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support output from cwltool's --pack #103

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mr-c opened this issue May 8, 2017 · 9 comments
Closed

support output from cwltool's --pack #103

mr-c opened this issue May 8, 2017 · 9 comments

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@mr-c
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@mr-c mr-c commented May 8, 2017

Example: https://view.commonwl.org/workflows/github.com/ProteinsWebTeam/ebi-metagenomics-cwl/tree/packed/workflows/emg-pipeline-v3-packed.cwl

Or in other words, support visualizing subworkflows in situ

@hmenager
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@hmenager hmenager commented Jun 8, 2017

+1 that would be really helpful!

@MarkRobbo
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@MarkRobbo MarkRobbo commented Aug 11, 2017

Support for subworkflows has improved in v1.1.0 due to cwltool support.

It is now a lot easier for us to implement visualisation of subworkflows in their own clusters in-place if the workflow is packed.

@mr-c
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@mr-c mr-c commented Aug 11, 2017

@MarkRobbo Or worse case, you can --pack it for the user?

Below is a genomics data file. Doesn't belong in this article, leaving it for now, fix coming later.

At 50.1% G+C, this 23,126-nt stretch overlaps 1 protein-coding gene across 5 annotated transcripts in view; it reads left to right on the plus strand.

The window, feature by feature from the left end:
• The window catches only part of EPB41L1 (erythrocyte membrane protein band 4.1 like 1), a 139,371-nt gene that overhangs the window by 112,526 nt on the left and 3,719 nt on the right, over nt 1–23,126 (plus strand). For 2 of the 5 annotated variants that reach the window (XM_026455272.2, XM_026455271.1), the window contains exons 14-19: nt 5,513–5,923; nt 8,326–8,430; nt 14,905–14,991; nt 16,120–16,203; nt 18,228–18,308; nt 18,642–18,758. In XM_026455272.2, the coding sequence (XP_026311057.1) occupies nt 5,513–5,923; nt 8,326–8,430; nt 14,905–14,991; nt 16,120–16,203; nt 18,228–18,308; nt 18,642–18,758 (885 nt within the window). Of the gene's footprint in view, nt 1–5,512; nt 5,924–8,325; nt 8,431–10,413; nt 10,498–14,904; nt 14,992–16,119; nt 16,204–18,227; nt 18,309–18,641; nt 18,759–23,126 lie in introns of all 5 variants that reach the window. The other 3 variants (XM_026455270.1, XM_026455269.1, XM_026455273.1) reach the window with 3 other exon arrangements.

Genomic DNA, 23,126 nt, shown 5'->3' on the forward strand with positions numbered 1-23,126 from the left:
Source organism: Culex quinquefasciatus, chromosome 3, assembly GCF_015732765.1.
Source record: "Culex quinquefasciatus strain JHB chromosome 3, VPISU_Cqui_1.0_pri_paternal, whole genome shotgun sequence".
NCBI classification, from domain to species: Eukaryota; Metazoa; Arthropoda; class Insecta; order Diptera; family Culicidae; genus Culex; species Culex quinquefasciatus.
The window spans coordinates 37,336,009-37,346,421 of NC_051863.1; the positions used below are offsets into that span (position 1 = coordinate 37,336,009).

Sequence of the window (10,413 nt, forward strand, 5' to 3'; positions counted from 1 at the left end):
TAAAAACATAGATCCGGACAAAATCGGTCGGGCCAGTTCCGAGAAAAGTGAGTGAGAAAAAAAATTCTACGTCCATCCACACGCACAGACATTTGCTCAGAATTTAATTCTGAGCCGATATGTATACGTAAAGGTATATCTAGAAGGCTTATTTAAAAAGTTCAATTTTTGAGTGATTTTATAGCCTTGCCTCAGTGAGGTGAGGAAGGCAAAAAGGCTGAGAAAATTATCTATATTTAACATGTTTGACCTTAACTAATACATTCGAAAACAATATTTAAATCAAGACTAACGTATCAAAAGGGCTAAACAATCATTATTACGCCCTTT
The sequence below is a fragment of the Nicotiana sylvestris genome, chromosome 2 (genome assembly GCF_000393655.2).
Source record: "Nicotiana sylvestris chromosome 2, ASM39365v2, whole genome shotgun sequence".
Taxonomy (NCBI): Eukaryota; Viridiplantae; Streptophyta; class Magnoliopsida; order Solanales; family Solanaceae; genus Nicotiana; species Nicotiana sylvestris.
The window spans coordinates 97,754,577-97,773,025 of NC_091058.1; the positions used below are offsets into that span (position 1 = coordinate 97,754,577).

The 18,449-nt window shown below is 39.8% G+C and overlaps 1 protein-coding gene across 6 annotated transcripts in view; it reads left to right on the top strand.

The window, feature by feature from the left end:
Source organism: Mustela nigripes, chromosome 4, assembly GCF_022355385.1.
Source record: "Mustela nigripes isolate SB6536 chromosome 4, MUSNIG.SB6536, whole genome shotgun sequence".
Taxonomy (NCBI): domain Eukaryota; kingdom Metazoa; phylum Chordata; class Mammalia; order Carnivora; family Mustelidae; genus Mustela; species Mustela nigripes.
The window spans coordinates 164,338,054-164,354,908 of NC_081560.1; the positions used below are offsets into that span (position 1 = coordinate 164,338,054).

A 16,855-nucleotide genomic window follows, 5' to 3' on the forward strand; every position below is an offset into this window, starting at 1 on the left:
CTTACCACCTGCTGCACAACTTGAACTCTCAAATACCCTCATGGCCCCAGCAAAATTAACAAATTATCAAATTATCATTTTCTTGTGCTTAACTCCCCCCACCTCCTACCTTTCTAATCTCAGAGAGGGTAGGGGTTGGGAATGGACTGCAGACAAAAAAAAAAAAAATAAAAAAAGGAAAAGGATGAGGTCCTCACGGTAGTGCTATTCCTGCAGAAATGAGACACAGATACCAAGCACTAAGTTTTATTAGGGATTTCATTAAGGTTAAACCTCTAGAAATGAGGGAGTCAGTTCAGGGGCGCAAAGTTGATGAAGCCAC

@MarkRobbo
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@MarkRobbo MarkRobbo commented Aug 14, 2017

@mr-c The problem is with the workflows being packed rather than the opposite.

It is then difficult to give each page a unique URL as # cannot be used due to those parameters not being passed to the server.

Currently the application assumes one URL refers to one cwl file, which is not the case with packed workflows. Though there is room for support in the code if we can come up with a strategy for the URLs.

@mr-c
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@mr-c mr-c commented Aug 14, 2017

@MarkRobbo Why not URL encode the hash as %23?

@MarkRobbo
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@MarkRobbo MarkRobbo commented Aug 14, 2017

@mr-c that's possible and would work in the normal application flow, but users manually typing # into the browser to navigate to different subworkflows would not have it URL encoded which could make that confusing.

Edit: I've also done some quick testing on this with some weird behaviour on the part of the browsers - not sure if this would work as an approach

@mr-c
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@mr-c mr-c commented Aug 14, 2017

Can't you detect the presence of an unescaped hash and convert appropriately if it's a valid sub document?

@MarkRobbo
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@MarkRobbo MarkRobbo commented Aug 14, 2017

@mr-c The only way to read them would be on the client side - I suppose it may be possible having loaded the page to redirect you to the escaped hash page using Javascript, but that is a little messy and there's no way to check if it actually exists at that point without an AJAX call.

As they are used for anchors etc, that information is not sent to the server at all.

@mr-c
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@mr-c mr-c commented Aug 14, 2017

It is your call -- I think some messy code is often worth a better user experience.

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